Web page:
Petanque's popularity outshines lawn bowls in Jersey

St Aubin petanque The ground outside the bank in St Aubin opened on Friday and is Jersey's 18th pétanque 'terrain'

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In a proudly British community 85 miles from the English coast, a distinctly French pastime is thriving.

Amid picturesque Anglican churches and rustic country pubs, the island of Jersey opened its 18th pétanque "terrain" on Friday.

The game is played widely in Jersey, where the English game of lawn bowls is also popular, but declining.

Originally part of the Kingdom of Normandy, Jersey ceded in 1204 but swears allegiance to the British Crown.

The island's history means most street names and many surnames are French, while daily life is quite British.

Apart from pétanque.

Boules The aim of pétanque is to get your boules closer to the 'cochonnet', or jack, than your opponent's
Mark Le Riche Mark Le Riche, known locally as 'Mark the Fish', is a recent pétanque convert

Despite Jersey's line-of-sight proximity to France and centuries of French influence, pétanque arrived in the island less than 30 years ago, and has grown fast.

Mark Le Riche, of the Jersey Pétanque Club, started playing two years ago and wishes he had discovered the game years earlier.

"There's about 3,000 to 4,000 players on the island," he said.

"Over the last year or so about 600 people have taken it up.

"It's very friendly and very French. I've got a French name but I like to think I'm a Jersey man."

A set of petanque boules A set of boules costs around £55 and can last a lifetime, making pétanque a cheap hobby
Petanque scorer Scores are recorded on a specially designed device, often worn round the neck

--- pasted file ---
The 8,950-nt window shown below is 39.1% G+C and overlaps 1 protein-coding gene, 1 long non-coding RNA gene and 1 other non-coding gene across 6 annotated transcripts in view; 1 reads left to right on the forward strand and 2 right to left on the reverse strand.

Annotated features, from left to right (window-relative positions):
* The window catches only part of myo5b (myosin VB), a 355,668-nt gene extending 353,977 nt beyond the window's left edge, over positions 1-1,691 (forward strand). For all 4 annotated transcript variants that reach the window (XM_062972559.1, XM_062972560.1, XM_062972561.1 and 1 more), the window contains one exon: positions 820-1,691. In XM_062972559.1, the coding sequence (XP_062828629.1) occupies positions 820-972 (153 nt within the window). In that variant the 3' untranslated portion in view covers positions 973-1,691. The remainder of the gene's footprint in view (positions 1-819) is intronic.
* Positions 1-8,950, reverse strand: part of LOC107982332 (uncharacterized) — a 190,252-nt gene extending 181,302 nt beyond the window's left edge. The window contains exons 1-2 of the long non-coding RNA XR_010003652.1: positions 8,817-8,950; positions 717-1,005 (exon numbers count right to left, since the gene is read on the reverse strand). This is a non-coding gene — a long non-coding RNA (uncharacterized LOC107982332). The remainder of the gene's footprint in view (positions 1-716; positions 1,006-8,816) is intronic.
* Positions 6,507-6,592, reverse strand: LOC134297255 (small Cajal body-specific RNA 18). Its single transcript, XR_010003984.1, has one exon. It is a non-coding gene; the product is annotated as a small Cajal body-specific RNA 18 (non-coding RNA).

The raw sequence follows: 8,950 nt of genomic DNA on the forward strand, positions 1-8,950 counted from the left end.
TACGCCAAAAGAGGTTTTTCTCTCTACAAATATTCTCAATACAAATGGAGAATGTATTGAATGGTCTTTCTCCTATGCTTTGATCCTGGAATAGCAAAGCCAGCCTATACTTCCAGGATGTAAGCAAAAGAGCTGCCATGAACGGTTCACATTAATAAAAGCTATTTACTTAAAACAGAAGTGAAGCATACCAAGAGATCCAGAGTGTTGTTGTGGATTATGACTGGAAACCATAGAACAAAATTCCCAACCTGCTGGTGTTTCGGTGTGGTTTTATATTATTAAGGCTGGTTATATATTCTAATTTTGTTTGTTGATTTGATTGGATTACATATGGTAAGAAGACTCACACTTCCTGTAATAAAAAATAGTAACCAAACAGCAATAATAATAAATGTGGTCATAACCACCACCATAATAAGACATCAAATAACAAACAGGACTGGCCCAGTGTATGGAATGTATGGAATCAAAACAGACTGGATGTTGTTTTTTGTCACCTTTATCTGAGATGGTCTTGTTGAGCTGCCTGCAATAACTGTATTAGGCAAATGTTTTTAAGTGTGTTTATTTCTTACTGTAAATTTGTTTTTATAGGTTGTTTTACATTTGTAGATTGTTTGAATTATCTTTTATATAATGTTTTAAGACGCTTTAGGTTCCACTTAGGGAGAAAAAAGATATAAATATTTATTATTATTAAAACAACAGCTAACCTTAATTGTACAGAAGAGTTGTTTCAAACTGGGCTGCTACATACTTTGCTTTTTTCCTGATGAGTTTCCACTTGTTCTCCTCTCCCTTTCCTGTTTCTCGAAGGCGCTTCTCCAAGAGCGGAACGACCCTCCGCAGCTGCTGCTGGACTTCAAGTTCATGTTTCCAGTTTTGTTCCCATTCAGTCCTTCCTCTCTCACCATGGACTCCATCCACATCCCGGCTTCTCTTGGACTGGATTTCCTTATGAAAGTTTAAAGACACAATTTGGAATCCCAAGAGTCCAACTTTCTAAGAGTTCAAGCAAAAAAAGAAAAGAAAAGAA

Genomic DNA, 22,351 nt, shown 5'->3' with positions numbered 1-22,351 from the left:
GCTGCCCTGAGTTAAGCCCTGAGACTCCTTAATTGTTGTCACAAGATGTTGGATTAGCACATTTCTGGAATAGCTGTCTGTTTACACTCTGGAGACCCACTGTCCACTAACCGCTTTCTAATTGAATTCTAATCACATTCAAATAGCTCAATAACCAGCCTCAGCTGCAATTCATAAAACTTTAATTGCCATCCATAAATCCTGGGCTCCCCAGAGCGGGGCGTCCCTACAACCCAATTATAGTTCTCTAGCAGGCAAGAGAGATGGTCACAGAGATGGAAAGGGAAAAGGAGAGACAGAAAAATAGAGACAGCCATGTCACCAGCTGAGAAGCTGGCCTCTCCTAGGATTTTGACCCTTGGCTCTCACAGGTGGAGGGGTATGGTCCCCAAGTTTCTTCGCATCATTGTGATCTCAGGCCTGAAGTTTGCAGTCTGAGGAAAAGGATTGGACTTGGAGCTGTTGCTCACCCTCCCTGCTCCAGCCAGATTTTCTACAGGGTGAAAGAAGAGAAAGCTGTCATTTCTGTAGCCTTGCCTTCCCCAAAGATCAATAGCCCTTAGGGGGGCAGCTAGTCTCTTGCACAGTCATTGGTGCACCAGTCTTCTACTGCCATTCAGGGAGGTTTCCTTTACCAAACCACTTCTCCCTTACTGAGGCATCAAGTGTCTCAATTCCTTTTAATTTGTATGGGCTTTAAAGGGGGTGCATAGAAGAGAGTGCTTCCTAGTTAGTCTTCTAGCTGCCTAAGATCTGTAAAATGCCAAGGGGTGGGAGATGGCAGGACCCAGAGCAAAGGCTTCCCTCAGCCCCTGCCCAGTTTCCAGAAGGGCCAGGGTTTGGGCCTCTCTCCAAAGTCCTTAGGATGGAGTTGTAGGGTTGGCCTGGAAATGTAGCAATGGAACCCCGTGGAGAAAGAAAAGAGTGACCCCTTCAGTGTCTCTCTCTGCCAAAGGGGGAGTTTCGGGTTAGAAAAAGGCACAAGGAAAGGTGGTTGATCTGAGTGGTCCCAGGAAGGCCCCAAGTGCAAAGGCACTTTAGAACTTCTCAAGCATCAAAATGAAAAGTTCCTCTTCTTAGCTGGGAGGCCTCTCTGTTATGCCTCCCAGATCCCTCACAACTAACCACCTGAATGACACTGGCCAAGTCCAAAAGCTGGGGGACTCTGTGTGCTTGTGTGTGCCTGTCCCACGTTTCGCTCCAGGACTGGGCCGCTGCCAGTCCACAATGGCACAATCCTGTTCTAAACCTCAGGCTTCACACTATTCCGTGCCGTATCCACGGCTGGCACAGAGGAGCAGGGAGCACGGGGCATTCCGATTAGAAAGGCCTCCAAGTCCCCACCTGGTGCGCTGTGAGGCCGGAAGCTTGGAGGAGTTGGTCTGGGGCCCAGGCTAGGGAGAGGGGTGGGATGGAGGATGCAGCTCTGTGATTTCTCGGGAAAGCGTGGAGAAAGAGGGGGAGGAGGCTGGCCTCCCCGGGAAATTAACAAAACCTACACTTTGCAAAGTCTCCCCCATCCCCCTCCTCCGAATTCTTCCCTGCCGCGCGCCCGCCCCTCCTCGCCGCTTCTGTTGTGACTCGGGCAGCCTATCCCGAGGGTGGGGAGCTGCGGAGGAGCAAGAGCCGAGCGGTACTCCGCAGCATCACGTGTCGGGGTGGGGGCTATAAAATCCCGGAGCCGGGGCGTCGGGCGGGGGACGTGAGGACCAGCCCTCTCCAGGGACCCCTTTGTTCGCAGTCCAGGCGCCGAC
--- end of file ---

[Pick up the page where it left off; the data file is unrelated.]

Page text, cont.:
With its gravelly municipal "terrains" and informal feel, pétanque offers recreational égalité in an island where club-based bowls, which is also popular, represents a more manicured, and certainly more British way of passing the time.

On sunny afternoons in St Helier, finance workers and shop staff mingle in Liberation Square for lunchtime leagues.

Mr Le Riche does not play bowls, finding it "a bit snooty".

Fred Paisnal, a veteran player, say pétanque's simplicity and low cost are behind its popularity.

"It's taken off, of late," he said.

"A lot of younger people are brought into the sport by the lunch-time league on the Weighbridge.

"About 200 play there. They come out of the office for 45 minutes, play a game, then go back to their screens.

"You don't have to wear a uniform, you don't have greens to upkeep. It's a cheap game."

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Boules, bowls and death threats
  • Rolling small balls at targets for recreation is thought to have been introduced to northern Europe by the Romans
  • In France, these games became boules and in England, bowls
  • Pétanque, a version of boules, was formalised in 1907 near Marseilles
  • Players roll the ball from a standing position in a shorter playing area, or terrain, than in other variants of the game
  • Pétanque's governing body, the FIPJP, claims 600,000 members in 94 countries
  • At the world championship in June, one team pulled out, citing death threats from rival teams
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Tony Moreton, former captain of the Sun Bowls Club, plays both bowls and pétanque.

"If the two clash, bowls comes first, but I do both," he said.

"I took up pétanque about seven years ago because I don't like playing bowls indoors."

Mr Moreton believes there are up to 800 bowls players in Jersey but says numbers have declined.

"The main attraction with pétanque is you can wear what you like," he said.

"In bowls it's quite regimented, but it's getting better.

"This weekend we've got the Bowls Jersey National Finals and our club, which has changed its uniform to black trousers or shorts, has been informed we can wear our club shirts up top but have to wear white from the waist down.

"The numbers are way down. People die and you don't have so many youngsters coming through."

Mark Le Riche Mr Le Riche wishes he had discovered pétanque years ago

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